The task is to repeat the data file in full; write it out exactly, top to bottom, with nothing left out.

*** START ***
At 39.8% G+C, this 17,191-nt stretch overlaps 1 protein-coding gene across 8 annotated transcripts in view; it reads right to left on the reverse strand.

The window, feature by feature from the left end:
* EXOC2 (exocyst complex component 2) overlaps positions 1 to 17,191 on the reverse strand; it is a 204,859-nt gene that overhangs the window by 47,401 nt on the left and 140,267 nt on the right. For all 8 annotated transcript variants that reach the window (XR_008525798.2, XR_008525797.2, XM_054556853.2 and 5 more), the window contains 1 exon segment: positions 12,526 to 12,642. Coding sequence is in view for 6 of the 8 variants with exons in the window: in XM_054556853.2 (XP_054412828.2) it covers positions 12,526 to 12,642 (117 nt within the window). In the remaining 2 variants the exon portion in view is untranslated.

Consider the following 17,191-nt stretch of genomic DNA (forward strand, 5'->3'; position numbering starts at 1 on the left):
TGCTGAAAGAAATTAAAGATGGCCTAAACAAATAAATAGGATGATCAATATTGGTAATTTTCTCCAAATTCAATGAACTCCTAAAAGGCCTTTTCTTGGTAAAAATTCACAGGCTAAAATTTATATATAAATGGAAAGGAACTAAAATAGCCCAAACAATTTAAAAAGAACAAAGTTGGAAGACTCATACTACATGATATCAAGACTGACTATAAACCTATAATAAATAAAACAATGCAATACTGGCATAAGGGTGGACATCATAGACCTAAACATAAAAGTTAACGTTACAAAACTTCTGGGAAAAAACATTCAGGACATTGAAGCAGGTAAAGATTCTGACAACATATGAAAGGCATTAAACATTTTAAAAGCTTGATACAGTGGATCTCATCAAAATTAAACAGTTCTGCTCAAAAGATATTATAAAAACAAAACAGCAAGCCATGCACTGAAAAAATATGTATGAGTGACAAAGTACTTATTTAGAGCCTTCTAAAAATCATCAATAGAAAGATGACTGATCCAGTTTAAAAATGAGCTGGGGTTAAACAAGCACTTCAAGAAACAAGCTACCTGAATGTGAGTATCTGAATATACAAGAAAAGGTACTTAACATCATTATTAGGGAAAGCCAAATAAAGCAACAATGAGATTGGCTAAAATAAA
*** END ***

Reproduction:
At 39.8% G+C, this 17,191-nt stretch overlaps 1 protein-coding gene across 8 annotated transcripts in view; it reads right to left on the reverse strand.

The window, feature by feature from the left end:
* EXOC2 (exocyst complex component 2) overlaps positions 1 to 17,191 on the reverse strand; it is a 204,859-nt gene that overhangs the window by 47,401 nt on the left and 140,267 nt on the right. For all 8 annotated transcript variants that reach the window (XR_008525798.2, XR_008525797.2, XM_054556853.2 and 5 more), the window contains 1 exon segment: positions 12,526 to 12,642. Coding sequence is in view for 6 of the 8 variants with exons in the window: in XM_054556853.2 (XP_054412828.2) it covers positions 12,526 to 12,642 (117 nt within the window). In the remaining 2 variants the exon portion in view is untranslated.

Consider the following 17,191-nt stretch of genomic DNA (forward strand, 5'->3'; position numbering starts at 1 on the left):
TGCTGAAAGAAATTAAAGATGGCCTAAACAAATAAATAGGATGATCAATATTGGTAATTTTCTCCAAATTCAATGAACTCCTAAAAGGCCTTTTCTTGGTAAAAATTCACAGGCTAAAATTTATATATAAATGGAAAGGAACTAAAATAGCCCAAACAATTTAAAAAGAACAAAGTTGGAAGACTCATACTACATGATATCAAGACTGACTATAAACCTATAATAAATAAAACAATGCAATACTGGCATAAGGGTGGACATCATAGACCTAAACATAAAAGTTAACGTTACAAAACTTCTGGGAAAAAACATTCAGGACATTGAAGCAGGTAAAGATTCTGACAACATATGAAAGGCATTAAACATTTTAAAAGCTTGATACAGTGGATCTCATCAAAATTAAACAGTTCTGCTCAAAAGATATTATAAAAACAAAACAGCAAGCCATGCACTGAAAAAATATGTATGAGTGACAAAGTACTTATTTAGAGCCTTCTAAAAATCATCAATAGAAAGATGACTGATCCAGTTTAAAAATGAGCTGGGGTTAAACAAGCACTTCAAGAAACAAGCTACCTGAATGTGAGTATCTGAATATACAAGAAAAGGTACTTAACATCATTATTAGGGAAAGCCAAATAAAGCAACAATGAGATTGGCTAAAATAAA